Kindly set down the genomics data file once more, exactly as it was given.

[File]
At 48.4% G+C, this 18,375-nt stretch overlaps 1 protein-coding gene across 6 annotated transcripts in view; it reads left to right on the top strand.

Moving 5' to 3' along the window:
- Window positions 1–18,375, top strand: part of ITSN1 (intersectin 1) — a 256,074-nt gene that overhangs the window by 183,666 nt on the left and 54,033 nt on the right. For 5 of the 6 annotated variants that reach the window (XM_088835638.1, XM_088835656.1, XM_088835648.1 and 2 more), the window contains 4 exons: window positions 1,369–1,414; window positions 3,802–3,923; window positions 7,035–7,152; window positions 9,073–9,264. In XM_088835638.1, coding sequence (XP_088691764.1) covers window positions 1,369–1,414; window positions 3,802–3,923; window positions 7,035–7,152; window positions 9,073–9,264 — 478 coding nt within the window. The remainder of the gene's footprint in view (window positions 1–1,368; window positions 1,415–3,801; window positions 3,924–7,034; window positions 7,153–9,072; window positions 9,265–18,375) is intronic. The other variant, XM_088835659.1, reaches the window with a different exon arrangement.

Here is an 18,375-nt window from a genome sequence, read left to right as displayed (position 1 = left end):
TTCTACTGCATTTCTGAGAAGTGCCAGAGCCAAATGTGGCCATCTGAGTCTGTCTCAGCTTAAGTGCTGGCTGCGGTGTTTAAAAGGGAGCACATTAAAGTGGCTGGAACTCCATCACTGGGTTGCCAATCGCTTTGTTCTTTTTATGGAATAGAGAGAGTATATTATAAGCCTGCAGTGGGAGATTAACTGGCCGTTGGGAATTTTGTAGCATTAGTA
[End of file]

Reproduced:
At 48.4% G+C, this 18,375-nt stretch overlaps 1 protein-coding gene across 6 annotated transcripts in view; it reads left to right on the top strand.

Moving 5' to 3' along the window:
- Window positions 1–18,375, top strand: part of ITSN1 (intersectin 1) — a 256,074-nt gene that overhangs the window by 183,666 nt on the left and 54,033 nt on the right. For 5 of the 6 annotated variants that reach the window (XM_088835638.1, XM_088835656.1, XM_088835648.1 and 2 more), the window contains 4 exons: window positions 1,369–1,414; window positions 3,802–3,923; window positions 7,035–7,152; window positions 9,073–9,264. In XM_088835638.1, coding sequence (XP_088691764.1) covers window positions 1,369–1,414; window positions 3,802–3,923; window positions 7,035–7,152; window positions 9,073–9,264 — 478 coding nt within the window. The remainder of the gene's footprint in view (window positions 1–1,368; window positions 1,415–3,801; window positions 3,924–7,034; window positions 7,153–9,072; window positions 9,265–18,375) is intronic. The other variant, XM_088835659.1, reaches the window with a different exon arrangement.

Here is an 18,375-nt window from a genome sequence, read left to right as displayed (position 1 = left end):
TTCTACTGCATTTCTGAGAAGTGCCAGAGCCAAATGTGGCCATCTGAGTCTGTCTCAGCTTAAGTGCTGGCTGCGGTGTTTAAAAGGGAGCACATTAAAGTGGCTGGAACTCCATCACTGGGTTGCCAATCGCTTTGTTCTTTTTATGGAATAGAGAGAGTATATTATAAGCCTGCAGTGGGAGATTAACTGGCCGTTGGGAATTTTGTAGCATTAGTA